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Going Bananas over Apples

Going Bananas over Apples  09/06/19Earlier this week I picked apples from the tree in my yard.  Of course I made an apple crisp for my family, and I also brought a couple of bags of apples to work with me so I could offer them to the workers in the various offices in the building.  

My friend, Barb, told me she had harvested all the apples on her tree over the weekend and already has them frozen to enjoy this winter.  She’s one step ahead of me.  My tree is heavy laden with apples again this year, so I have some work to do!

“An apple a day keeps the doctor away,” as the saying goes.  And there’s truth to it!  Researchers have shown that apples are good for your health. They also provide taste, texture and color in your diet. Apples have been found to help with weight maintenance or weight loss, and blood glucose control.  They may reduce the risk for heart disease, cancer and some behaviors associated with Alzheimer’s disease.

One apple contains 5 grams of fiber. The skin provides the majority of the fiber content. Eating a fresh apple with the peel intact is what will give you the maximum health benefit.

A medium apple contains about 80 calories and is fat-, sodium- and cholesterol free. Apples also provide vitamins C and A.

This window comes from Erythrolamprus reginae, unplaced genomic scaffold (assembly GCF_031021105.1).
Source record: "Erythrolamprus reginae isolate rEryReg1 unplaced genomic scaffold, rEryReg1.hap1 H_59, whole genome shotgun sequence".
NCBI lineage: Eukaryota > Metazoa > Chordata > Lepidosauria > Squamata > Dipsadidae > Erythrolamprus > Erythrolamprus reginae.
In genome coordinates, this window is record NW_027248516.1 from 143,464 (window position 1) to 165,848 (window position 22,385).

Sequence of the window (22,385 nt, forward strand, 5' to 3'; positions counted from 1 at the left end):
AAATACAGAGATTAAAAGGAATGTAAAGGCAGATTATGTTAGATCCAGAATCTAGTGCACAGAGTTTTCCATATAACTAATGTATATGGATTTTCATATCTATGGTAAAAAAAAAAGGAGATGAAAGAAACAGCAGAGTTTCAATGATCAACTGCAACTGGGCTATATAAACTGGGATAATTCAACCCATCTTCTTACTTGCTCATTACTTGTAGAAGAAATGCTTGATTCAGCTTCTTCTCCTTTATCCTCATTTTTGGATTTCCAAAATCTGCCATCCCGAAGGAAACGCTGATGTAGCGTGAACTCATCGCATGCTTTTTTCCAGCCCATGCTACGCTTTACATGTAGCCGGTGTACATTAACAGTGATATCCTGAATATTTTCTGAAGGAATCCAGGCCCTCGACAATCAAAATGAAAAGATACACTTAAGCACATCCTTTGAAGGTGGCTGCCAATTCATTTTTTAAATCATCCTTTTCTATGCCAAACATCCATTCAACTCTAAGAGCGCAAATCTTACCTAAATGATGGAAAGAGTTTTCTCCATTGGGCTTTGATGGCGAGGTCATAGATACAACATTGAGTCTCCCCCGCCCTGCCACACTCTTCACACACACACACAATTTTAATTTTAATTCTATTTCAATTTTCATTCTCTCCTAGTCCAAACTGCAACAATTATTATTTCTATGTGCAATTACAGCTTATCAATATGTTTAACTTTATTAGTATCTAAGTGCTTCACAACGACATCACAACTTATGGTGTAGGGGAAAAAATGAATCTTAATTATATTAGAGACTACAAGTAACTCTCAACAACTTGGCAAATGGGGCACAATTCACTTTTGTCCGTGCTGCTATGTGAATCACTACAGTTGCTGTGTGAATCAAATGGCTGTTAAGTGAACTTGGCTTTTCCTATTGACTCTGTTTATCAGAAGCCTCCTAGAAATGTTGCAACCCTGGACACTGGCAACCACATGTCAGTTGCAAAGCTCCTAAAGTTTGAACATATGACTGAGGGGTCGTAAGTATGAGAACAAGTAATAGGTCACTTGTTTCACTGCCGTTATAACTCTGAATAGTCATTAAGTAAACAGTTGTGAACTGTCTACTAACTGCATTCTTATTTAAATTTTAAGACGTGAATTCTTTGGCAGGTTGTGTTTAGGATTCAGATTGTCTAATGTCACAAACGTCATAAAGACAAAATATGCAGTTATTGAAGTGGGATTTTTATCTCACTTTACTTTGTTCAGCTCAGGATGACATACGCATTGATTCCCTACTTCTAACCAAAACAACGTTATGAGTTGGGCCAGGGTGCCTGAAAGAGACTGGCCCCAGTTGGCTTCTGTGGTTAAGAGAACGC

Fresh apples will turn brown when cut and exposed to air. If you are planning to serve sliced apples, add a few drops of lemon juice to slow the discoloration. Apples can be stored at room temperature for a few days, but if kept longer, they should be refrigerated. Apples ripen six to 10 times faster at room temperature than if they were refrigerated.

To learn more about apples, see the North Dakota State University Extension Service publication “From Orchard to Table: Apples!” at www.ag.ndsu.edu/publications/food-nutrition/from-orchard-to-table-apples/fn1847.pdf.

For more information about avariety of specialty crops, including apples, visit NDSU Extension’s Field to Fork website at www.ag.ndsu.edu/fieldtofork.

Recipes for Apple Nachos, Slow Cooker Apple Crisp, Microwave Apple Crisp for One, and other great apple foods are available from NDSU Extension at https://www.ag.ndsu.edu/food/recipes.

Source:  https://www.ag.ndsu.edu/fieldtofork/choose-your-crop/releases/apples-good-for-your-health

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